As soon as I could get on the court, I would walk around the floor and feel the court with my feet. I would listen and feel for creaky spots in the wood, dead spots that might affect the bounce of the ball, etc.
Since I traveled all over the US for tournaments, I frequently found myself on a court I had never played on before. Even though every racquetball court has the same dimensions, they ALL have their own feel, and I wanted to immerse myself into that little microcosm of a world as best I could. I would start hitting forehands, going through a specific routine of shots before moving over to the backhand side and repeating the process. With the song blasting in my ears, I would be breaking a sweat and peaking in my physical readiness just at the match was starting. The key to me sliding into the Zone was really two things from this point forward:
- Not OVERdoing it in the beginning, allowing the adrenaline get the best of me.
- Making some good shots but not OVERreacting to them, playing to the crowd, showing off, etc.
I needed to stay contained within myself, focused inward and not outward. The better job I did of focusing on the very next thing I need to do, the better chance I had of finding my way into my optimal performance zone…into the Matrix. I need to focus on the NEXT THING, not worry about what just happened, or what is about to happen next. Just. Right. Now…that is all that matters. While none of the above is a guarantee for a trip into The Zone, you are increasing your chances of it by having a set routine and following it religiously.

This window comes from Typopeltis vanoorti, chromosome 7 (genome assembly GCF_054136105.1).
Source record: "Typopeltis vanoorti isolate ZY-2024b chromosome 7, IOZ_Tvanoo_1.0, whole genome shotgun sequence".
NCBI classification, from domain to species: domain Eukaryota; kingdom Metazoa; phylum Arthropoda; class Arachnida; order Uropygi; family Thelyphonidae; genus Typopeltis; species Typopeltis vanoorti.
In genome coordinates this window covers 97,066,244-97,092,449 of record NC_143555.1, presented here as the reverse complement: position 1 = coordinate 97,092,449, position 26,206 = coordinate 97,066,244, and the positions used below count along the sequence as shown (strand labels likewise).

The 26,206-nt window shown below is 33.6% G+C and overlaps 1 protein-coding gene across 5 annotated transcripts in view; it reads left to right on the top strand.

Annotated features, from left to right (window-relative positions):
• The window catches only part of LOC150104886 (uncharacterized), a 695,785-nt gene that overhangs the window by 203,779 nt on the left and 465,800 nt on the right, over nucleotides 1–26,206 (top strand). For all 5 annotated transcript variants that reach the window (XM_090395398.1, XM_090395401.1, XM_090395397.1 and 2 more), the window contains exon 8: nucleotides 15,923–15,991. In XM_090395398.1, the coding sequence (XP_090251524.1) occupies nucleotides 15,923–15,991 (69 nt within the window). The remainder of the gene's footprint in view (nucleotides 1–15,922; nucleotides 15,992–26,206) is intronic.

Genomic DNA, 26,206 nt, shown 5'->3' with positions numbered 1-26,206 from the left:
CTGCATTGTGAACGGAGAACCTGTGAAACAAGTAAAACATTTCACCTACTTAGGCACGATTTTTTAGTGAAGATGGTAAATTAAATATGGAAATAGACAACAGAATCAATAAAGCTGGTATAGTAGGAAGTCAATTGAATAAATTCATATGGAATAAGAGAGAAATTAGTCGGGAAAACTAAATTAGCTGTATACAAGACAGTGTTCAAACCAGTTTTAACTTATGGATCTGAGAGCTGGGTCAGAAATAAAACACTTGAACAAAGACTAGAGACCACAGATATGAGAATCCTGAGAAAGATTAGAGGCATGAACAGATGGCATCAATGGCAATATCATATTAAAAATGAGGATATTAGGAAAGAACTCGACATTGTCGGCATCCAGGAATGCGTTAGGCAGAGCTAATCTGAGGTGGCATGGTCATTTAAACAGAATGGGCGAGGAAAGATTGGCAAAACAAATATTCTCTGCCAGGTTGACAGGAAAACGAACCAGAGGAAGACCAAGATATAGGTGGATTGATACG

Interestingly, this is exactly what I do in sales now. Playing Pro Racquetball was the perfect precursor to my sales career. Today, I travel around to different cities, I have about 60-90 minutes to go execute my craft in front of people I’ve never met before. I need to be on my game, ready to perform, and when my time arrives, I have to be warmed up and ready to hit the ground running. Sometimes I am up on stage in front of a large crowd, and the adrenaline is flowing. I need to stay in control, don’t overreact to get off track by interacting with the crowd too much. I follow a tried and true routine, trusting it is the right approach for the task at hand. When it is done, I fly home, do more work, polish, and prepare for the next time.
I have had many moments in The Zone in sales meetings too. I want to be fully engaged with the people I am speaking with; I want to listen with undivided attention, focus on the task at hand, and in a controlled manner, execute the plan as I bend things in the direction I want them to go. It is a very suitable substitute for the feelings I used to get through racquetball. Many an athlete struggles to ever find a pursuit that comes close to replacing the feelings they used to get from their sport; I consider myself very lucky that I get that out of my job.
So the takeaways out of this blog are going to be very different for whoever reads it. You’ll have to fill in the blank spots and tweak this to fit your life and your pursuit(s). But there is some magic to be found in the basics and the routine. You have to be properly prepared, that is a given. Then, you need a routine to follow to help get your body and mind integrated, and in the right place to execute. As your learn to still your mind among the chaos going on around you, the Zone will go from a nebulous term to a more and more familiar destination.
I wish you luck in your pursuits.